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Film Study: Iowa State’s Tight End Attack

OSU needs to limit Charlie Kolar.

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Oklahoma State is getting ready to take on the 3-1 Iowa State Cyclones this weekend in Stillwater. It’s the first OSU game in three weeks, as the Cowboys’ matchup with Baylor was postponed to later in the season, and it’s one of the premier college football games on the slate for this Saturday. Before the Cowboys face off against ISU, I wanted to take a quick look at one dangerous piece of the Cyclone offense … tight end play.

ISU offensive coordinator Tom Manning is in his second year back with the team after making a brief run to the NFL, and he has been a part of Cyclone head coach Matt Campbell’s staff dating back to his days at Toledo. In regards to his scheme, Manning has a talented running back in sophomore Breece Hall, who currently leads the Big 12 in pretty much every rushing statistic, and Manning likes to give him the ball (a lot) primarily on zone running plays, while also mixing in some gap scheme runs as well. Additionally, ISU will also mix in some toss plays around the edge. Hall is a huge part of the Cyclone offense and should be a focal point of attention for the OSU defense, but he’s not who I want to focus on for this post.

The three Iowa State tight ends, Charlie Kolar (88), Chase Allen (11) and Dylan Soehner (89), are second, fourth and sixth on the team in terms of receiving yards, respectively. They account for 33% of the team’s total receptions, and they have hauled in two of ISU quarterback Brock Purdy’s four passing touchdowns on the year. The Cyclones pretty much always have a tight end on the field, and normally base out of 11 (one running back and one tight end) and 12 personnel (one running back and two tight ends). However, they will also show some 13 personnel looks with three tight ends, as shown in the image below.

In addition, they will move their tight ends all over the field. They will have their hand in the ground on the line of scrimmage, be in the H-back spot, line up in the backfield and be split out as you’ll see in the following image.

All three of these guys are capable blockers, and Manning will line them up all over his formations to exploit favorable matchups against opposing defenses both in the running game and the passing attack. In the passing game, they are problems for defensive backs and linebackers alike, as they are all three 6-foot-6 or taller and each way more than 240 pounds.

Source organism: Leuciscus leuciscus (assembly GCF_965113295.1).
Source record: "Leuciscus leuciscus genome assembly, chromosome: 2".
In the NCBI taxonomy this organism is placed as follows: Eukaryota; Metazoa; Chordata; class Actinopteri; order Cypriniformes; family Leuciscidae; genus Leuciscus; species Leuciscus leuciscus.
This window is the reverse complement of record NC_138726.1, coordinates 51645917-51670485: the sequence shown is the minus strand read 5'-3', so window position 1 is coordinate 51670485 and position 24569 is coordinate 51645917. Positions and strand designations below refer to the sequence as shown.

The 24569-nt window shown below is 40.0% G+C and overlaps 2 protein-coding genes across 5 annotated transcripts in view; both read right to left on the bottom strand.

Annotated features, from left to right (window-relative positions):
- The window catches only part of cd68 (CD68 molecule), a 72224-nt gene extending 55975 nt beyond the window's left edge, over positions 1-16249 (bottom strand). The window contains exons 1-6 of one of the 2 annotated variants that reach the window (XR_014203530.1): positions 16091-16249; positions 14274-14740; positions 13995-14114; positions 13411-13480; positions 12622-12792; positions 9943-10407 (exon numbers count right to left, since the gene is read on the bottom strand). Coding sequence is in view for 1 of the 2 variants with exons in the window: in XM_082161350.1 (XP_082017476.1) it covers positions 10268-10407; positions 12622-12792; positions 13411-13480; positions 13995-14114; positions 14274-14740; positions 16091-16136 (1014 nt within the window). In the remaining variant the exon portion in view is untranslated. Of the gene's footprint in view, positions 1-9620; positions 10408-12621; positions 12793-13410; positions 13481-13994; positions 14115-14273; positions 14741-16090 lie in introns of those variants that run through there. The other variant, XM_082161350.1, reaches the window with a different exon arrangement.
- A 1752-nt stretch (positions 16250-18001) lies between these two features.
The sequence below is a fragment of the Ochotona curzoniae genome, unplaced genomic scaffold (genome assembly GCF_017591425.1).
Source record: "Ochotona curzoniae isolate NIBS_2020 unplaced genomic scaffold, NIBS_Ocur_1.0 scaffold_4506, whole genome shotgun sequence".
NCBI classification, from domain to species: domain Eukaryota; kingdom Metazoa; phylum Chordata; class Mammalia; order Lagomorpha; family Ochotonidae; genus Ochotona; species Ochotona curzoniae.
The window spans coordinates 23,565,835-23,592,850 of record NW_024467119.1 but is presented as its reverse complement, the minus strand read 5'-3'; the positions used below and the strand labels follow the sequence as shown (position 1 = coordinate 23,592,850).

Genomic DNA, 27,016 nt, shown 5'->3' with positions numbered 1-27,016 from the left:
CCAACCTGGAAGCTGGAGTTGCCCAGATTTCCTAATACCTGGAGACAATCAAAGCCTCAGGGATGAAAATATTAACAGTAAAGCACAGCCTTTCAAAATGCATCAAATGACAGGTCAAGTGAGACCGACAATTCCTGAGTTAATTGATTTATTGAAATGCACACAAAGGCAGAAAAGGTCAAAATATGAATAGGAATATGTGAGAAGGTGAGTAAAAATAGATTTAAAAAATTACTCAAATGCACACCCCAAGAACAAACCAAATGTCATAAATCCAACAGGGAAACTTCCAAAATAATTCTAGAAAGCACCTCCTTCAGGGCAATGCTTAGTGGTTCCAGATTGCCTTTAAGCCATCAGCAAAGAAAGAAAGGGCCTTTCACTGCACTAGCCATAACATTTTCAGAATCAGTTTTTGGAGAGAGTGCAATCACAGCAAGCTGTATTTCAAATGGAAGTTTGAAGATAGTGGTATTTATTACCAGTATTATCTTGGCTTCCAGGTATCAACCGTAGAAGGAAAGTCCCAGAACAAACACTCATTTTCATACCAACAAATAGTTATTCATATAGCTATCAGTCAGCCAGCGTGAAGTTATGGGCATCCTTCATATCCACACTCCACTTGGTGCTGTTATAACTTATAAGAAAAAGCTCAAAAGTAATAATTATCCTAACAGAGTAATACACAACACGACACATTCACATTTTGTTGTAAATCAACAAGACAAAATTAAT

The Cyclones normally look to target these guys in the middle of the field, but also will hit them in the flats and on fades and love to go to them in the red zone, as you’ll see in the following video showing a touchdown on a “Pop” pass to Kolar.

Speaking of Kolar, the Oklahoma native had an impressive outing against the Cowboys a season ago, with eight receptions for 88 yards. In addition, he had this touchdown shown below on busted coverage from the Pokes.

So, how does Cowboy defensive coordinator Jim Knowles slow down these tight ends? Well, I think the key is to pay extra attention to Kolar. Allen and Soehner can hurt you as well, but Kolar is one of Purdy’s favorite targets. Additionally, the Cyclone receivers, outside of Xavier Hutchinson, haven’t really shown much in terms of production. I think the key is to force the receiving corps to beat you.

From a schematic stand point, this would mean “bracketing” Kolar in the passing game, as the guys from the Tape Doesn’t Lie Podcast mentioned on their show this week. What does this mean? Well, the video below does a good job of explaining this coverage by OSU.

The video above shows how the Cowboys use a linebacker to take away the underneath throws to the outside receiver at the top of the screen, and the defensive back takes away anything deep. This allows that defensive back to focus more on watching for a deep release, and if the route is short to intermediate, he can break and help the linebacker.

We saw OU do this against Iowa State when they matched up earlier this year, as you’ll see below.

The image above displays just how much attention the Sooners were paying to Kolar.

The problem with doing this is you have to be great in coverage on the outside, since you are now dedicating an extra man to the middle of the field to take away underneath throws to Kolar. That being said, I think the Pokes have the skill in the defensive backfield to be up for this task, and I think we see another solid performance from the defense this weekend.

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